It may be hard to picture what role coal mines will play in a green future, but perhaps we haven’t been trying hard enough to imagine. In Virginia, a new use for old coal shafts has been developed in legislation that could revolutionize mined lands.

They would be turned into storage for renewable energy:

Virginia state senator [Ben Chafin], whose Appalachian district is pockmarked with empty mines, pushed through legislation in April that encourages companies to transform those tunnels into giant storage devices to hold vast amounts of renewable power.

The idea, which Dominion Energy Inc. has been studying, is to fill mines with water and then use electricity from wind and solar farms to pump it up to a reservoir on the surface. When utilities need power, operators open floodgates, letting water gush back into turbines on its way down. … The technology Chafin is pushing is not new—its first use was for a Swiss hydroelectric plant in 1909. But it wasn’t until the 1960s and 1970s that the technology flourished, mostly to store surplus energy from nuclear plants. It has since been largely ignored—until now. As wind and solar boom, the need for grid-scale alternatives to lithium ion batteries has increased.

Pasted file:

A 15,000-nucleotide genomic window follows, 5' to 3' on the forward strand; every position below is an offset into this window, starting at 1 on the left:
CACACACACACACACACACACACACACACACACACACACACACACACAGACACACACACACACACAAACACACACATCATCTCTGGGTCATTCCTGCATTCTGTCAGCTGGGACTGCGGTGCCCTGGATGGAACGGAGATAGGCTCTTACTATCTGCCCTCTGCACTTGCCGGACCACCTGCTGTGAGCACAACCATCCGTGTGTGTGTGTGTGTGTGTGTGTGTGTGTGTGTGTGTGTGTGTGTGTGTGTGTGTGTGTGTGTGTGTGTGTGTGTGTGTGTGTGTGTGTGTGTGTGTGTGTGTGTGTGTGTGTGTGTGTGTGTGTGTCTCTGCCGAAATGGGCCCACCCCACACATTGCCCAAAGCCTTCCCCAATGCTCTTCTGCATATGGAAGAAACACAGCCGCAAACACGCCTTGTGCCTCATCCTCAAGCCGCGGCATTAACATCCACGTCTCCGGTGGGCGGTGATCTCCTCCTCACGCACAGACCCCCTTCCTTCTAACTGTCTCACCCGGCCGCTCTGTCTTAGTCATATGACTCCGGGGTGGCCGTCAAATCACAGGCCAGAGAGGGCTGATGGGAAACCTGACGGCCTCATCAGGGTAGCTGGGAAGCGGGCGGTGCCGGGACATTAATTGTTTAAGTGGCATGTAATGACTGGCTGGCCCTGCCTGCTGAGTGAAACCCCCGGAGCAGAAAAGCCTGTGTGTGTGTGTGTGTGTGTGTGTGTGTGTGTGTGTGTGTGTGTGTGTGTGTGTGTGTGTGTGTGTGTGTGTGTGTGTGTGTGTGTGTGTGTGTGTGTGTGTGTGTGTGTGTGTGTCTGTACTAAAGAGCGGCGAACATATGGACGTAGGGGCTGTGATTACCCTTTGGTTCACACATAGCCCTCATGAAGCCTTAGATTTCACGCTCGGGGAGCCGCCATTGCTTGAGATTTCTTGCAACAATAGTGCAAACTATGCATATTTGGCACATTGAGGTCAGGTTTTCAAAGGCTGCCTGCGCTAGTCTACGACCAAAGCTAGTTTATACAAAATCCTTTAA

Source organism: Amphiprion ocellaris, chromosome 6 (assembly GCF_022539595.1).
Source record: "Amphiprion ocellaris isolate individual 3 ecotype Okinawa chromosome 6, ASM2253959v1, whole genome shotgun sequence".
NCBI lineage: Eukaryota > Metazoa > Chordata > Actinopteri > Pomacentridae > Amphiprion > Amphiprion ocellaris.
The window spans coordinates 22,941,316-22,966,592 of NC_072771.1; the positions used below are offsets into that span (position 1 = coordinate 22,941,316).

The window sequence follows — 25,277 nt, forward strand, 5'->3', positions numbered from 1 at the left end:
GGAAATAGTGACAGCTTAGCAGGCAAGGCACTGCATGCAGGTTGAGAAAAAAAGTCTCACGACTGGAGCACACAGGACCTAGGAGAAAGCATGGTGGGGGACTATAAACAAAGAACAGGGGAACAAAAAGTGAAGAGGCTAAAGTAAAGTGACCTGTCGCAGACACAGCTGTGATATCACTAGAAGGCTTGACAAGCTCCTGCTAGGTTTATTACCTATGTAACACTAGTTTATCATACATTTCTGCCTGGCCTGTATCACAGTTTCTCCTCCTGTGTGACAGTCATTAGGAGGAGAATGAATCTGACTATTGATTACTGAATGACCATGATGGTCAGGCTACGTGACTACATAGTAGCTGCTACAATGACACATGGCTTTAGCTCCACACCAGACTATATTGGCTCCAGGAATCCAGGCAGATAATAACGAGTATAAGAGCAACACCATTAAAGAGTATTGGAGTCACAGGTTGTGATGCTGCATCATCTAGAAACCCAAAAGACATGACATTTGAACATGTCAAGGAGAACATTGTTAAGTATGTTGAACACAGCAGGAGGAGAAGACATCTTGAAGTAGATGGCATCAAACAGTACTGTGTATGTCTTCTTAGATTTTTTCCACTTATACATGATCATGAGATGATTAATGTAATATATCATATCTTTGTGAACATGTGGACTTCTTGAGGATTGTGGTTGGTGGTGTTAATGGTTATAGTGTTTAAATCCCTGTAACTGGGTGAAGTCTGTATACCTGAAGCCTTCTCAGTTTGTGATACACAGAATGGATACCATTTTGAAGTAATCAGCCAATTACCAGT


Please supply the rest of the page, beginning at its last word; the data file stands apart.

The problem is that lithium ion batteries—the technology used, for instance, in Tesla cars—just can’t be built large enough to get the job done. That’s got developers scouting deep holes in the ground, reimagining this old technology that relies on little more than gravity and millions of gallons of water.

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